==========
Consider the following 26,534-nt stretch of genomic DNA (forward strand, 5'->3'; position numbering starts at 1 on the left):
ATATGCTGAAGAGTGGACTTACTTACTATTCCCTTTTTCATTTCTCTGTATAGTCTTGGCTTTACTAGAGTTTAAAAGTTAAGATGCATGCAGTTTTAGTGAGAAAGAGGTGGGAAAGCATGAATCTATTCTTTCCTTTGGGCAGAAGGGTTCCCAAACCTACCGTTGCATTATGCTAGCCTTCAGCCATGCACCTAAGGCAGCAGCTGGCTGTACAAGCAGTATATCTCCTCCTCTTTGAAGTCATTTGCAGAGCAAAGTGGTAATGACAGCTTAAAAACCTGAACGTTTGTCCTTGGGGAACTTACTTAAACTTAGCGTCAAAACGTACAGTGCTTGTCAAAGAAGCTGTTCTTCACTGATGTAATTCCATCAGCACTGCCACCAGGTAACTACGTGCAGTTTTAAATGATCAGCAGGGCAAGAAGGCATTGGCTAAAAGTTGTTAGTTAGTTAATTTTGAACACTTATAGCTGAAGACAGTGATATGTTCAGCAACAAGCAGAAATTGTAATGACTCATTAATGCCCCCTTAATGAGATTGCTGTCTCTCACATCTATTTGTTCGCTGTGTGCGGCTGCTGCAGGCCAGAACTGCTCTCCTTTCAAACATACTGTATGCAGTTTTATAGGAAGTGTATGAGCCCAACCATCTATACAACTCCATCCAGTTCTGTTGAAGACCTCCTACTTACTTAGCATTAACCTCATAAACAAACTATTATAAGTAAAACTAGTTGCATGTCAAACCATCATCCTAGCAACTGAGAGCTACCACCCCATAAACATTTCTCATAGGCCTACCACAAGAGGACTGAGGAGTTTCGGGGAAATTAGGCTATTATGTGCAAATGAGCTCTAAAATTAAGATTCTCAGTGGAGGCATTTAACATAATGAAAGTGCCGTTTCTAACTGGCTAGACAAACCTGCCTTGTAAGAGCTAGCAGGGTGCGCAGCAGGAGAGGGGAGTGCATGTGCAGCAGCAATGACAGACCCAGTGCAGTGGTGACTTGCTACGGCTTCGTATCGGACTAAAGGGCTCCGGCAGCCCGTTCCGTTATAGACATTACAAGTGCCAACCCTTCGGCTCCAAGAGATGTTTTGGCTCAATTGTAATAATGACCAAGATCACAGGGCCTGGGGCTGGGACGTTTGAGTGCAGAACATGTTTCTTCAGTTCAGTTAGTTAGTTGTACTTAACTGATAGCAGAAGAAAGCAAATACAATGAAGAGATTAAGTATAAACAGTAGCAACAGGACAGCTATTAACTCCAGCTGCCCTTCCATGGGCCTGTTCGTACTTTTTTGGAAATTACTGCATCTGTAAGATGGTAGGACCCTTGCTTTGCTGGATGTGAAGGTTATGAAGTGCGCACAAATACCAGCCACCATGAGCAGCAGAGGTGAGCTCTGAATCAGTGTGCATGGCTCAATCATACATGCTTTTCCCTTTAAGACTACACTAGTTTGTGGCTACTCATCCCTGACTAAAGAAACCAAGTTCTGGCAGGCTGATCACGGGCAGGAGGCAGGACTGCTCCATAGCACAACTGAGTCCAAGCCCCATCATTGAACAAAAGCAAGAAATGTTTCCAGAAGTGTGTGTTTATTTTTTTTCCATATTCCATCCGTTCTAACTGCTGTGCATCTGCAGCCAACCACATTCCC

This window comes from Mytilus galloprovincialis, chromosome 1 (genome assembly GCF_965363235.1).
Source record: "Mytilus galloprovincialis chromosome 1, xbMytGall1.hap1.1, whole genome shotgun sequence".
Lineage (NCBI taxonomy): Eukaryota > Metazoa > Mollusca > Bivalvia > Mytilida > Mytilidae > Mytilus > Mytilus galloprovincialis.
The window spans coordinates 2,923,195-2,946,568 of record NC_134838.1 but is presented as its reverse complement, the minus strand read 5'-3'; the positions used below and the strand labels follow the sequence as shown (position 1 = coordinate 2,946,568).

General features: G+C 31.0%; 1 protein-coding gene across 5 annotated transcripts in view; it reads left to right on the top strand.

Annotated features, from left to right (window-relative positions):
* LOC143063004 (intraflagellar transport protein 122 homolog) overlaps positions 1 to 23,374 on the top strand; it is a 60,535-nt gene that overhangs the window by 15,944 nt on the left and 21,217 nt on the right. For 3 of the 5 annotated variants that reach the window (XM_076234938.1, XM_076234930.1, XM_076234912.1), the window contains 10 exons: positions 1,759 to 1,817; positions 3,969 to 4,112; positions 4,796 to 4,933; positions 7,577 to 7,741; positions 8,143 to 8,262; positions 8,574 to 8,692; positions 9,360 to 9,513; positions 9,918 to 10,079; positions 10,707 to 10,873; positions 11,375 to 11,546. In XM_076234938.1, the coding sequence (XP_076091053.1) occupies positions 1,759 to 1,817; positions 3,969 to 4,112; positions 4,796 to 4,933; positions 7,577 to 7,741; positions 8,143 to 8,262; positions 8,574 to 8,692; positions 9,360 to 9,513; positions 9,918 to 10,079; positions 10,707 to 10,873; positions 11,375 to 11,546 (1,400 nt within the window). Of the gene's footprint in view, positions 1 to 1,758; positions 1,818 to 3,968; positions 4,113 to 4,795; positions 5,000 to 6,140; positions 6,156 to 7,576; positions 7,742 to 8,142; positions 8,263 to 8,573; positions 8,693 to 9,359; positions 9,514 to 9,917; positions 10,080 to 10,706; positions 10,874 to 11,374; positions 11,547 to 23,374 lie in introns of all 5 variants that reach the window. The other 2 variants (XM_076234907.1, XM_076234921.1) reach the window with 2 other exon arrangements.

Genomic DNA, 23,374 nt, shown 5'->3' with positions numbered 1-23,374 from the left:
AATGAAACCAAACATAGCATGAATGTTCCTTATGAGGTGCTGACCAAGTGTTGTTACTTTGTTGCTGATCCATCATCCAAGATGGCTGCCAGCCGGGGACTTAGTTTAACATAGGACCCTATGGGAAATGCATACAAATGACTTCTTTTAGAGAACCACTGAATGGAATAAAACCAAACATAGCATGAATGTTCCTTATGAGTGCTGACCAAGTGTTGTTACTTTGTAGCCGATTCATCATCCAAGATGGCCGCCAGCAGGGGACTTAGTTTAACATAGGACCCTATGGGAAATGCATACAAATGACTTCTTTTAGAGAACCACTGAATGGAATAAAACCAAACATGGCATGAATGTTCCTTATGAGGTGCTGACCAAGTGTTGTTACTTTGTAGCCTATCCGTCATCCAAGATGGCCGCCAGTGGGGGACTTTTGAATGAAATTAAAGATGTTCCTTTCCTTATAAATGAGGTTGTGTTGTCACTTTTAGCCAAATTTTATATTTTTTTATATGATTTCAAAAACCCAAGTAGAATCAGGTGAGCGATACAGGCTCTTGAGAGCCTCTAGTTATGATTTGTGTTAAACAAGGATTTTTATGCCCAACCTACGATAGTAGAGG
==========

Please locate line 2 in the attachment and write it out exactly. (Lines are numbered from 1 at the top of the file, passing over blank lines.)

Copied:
ATATGCTGAAGAGTGGACTTACTTACTATTCCCTTTTTCATTTCTCTGTATAGTCTTGGCTTTACTAGAGTTTAAAAGTTAAGATGCATGCAGTTTTAGTGAGAAAGAGGTGGGAAAGCATGAATCTATTCTTTCCTTTGGGCAGAAGGGTTCCCAAACCTACCGTTGCATTATGCTAGCCTTCAGCCATGCACCTAAGGCAGCAGCTGGCTGTACAAGCAGTATATCTCCTCCTCTTTGAAGTCATTTGCAGAGCAAAGTGGTAATGACAGCTTAAAAACCTGAACGTTTGTCCTTGGGGAACTTACTTAAACTTAGCGTCAAAACGTACAGTGCTTGTCAAAGAAGCTGTTCTTCACTGATGTAATTCCATCAGCACTGCCACCAGGTAACTACGTGCAGTTTTAAATGATCAGCAGGGCAAGAAGGCATTGGCTAAAAGTTGTTAGTTAGTTAATTTTGAACACTTATAGCTGAAGACAGTGATATGTTCAGCAACAAGCAGAAATTGTAATGACTCATTAATGCCCCCTTAATGAGATTGCTGTCTCTCACATCTATTTGTTCGCTGTGTGCGGCTGCTGCAGGCCAGAACTGCTCTCCTTTCAAACATACTGTATGCAGTTTTATAGGAAGTGTATGAGCCCAACCATCTATACAACTCCATCCAGTTCTGTTGAAGACCTCCTACTTACTTAGCATTAACCTCATAAACAAACTATTATAAGTAAAACTAGTTGCATGTCAAACCATCATCCTAGCAACTGAGAGCTACCACCCCATAAACATTTCTCATAGGCCTACCACAAGAGGACTGAGGAGTTTCGGGGAAATTAGGCTATTATGTGCAAATGAGCTCTAAAATTAAGATTCTCAGTGGAGGCATTTAACATAATGAAAGTGCCGTTTCTAACTGGCTAGACAAACCTGCCTTGTAAGAGCTAGCAGGGTGCGCAGCAGGAGAGGGGAGTGCATGTGCAGCAGCAATGACAGACCCAGTGCAGTGGTGACTTGCTACGGCTTCGTATCGGACTAAAGGGCTCCGGCAGCCCGTTCCGTTATAGACATTACAAGTGCCAACCCTTCGGCTCCAAGAGATGTTTTGGCTCAATTGTAATAATGACCAAGATCACAGGGCCTGGGGCTGGGACGTTTGAGTGCAGAACATGTTTCTTCAGTTCAGTTAGTTAGTTGTACTTAACTGATAGCAGAAGAAAGCAAATACAATGAAGAGATTAAGTATAAACAGTAGCAACAGGACAGCTATTAACTCCAGCTGCCCTTCCATGGGCCTGTTCGTACTTTTTTGGAAATTACTGCATCTGTAAGATGGTAGGACCCTTGCTTTGCTGGATGTGAAGGTTATGAAGTGCGCACAAATACCAGCCACCATGAGCAGCAGAGGTGAGCTCTGAATCAGTGTGCATGGCTCAATCATACATGCTTTTCCCTTTAAGACTACACTAGTTTGTGGCTACTCATCCCTGACTAAAGAAACCAAGTTCTGGCAGGCTGATCACGGGCAGGAGGCAGGACTGCTCCATAGCACAACTGAGTCCAAGCCCCATCATTGAACAAAAGCAAGAAATGTTTCCAGAAGTGTGTGTTTATTTTTTTTCCATATTCCATCCGTTCTAACTGCTGTGCATCTGCAGCCAACCACATTCCC